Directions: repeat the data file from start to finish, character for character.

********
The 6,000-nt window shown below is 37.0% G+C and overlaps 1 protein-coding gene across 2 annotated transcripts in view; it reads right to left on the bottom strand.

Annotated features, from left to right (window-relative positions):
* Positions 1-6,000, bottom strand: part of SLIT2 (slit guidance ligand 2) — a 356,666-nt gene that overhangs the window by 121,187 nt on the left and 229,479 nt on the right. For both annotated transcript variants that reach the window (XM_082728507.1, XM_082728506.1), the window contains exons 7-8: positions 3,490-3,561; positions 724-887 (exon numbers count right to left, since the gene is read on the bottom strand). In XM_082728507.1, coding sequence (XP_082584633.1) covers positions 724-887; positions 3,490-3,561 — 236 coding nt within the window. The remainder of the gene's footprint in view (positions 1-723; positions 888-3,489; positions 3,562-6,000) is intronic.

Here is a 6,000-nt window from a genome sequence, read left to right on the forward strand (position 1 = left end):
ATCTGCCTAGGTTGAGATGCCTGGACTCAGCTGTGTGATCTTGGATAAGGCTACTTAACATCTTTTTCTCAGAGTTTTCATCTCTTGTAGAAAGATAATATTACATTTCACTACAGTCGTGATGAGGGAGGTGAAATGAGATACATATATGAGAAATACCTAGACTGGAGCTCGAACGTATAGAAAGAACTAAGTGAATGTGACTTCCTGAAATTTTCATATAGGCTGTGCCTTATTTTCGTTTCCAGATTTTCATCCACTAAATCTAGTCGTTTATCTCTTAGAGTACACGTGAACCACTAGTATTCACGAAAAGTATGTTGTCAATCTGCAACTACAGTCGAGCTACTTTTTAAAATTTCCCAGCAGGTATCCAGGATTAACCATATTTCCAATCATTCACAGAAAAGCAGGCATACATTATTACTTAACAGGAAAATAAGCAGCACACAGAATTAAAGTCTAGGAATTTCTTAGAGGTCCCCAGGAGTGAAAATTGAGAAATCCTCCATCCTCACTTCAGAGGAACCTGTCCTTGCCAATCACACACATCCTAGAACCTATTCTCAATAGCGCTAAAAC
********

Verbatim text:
The 6,000-nt window shown below is 37.0% G+C and overlaps 1 protein-coding gene across 2 annotated transcripts in view; it reads right to left on the bottom strand.

Annotated features, from left to right (window-relative positions):
* Positions 1-6,000, bottom strand: part of SLIT2 (slit guidance ligand 2) — a 356,666-nt gene that overhangs the window by 121,187 nt on the left and 229,479 nt on the right. For both annotated transcript variants that reach the window (XM_082728507.1, XM_082728506.1), the window contains exons 7-8: positions 3,490-3,561; positions 724-887 (exon numbers count right to left, since the gene is read on the bottom strand). In XM_082728507.1, coding sequence (XP_082584633.1) covers positions 724-887; positions 3,490-3,561 — 236 coding nt within the window. The remainder of the gene's footprint in view (positions 1-723; positions 888-3,489; positions 3,562-6,000) is intronic.

Here is a 6,000-nt window from a genome sequence, read left to right on the forward strand (position 1 = left end):
ATCTGCCTAGGTTGAGATGCCTGGACTCAGCTGTGTGATCTTGGATAAGGCTACTTAACATCTTTTTCTCAGAGTTTTCATCTCTTGTAGAAAGATAATATTACATTTCACTACAGTCGTGATGAGGGAGGTGAAATGAGATACATATATGAGAAATACCTAGACTGGAGCTCGAACGTATAGAAAGAACTAAGTGAATGTGACTTCCTGAAATTTTCATATAGGCTGTGCCTTATTTTCGTTTCCAGATTTTCATCCACTAAATCTAGTCGTTTATCTCTTAGAGTACACGTGAACCACTAGTATTCACGAAAAGTATGTTGTCAATCTGCAACTACAGTCGAGCTACTTTTTAAAATTTCCCAGCAGGTATCCAGGATTAACCATATTTCCAATCATTCACAGAAAAGCAGGCATACATTATTACTTAACAGGAAAATAAGCAGCACACAGAATTAAAGTCTAGGAATTTCTTAGAGGTCCCCAGGAGTGAAAATTGAGAAATCCTCCATCCTCACTTCAGAGGAACCTGTCCTTGCCAATCACACACATCCTAGAACCTATTCTCAATAGCGCTAAAAC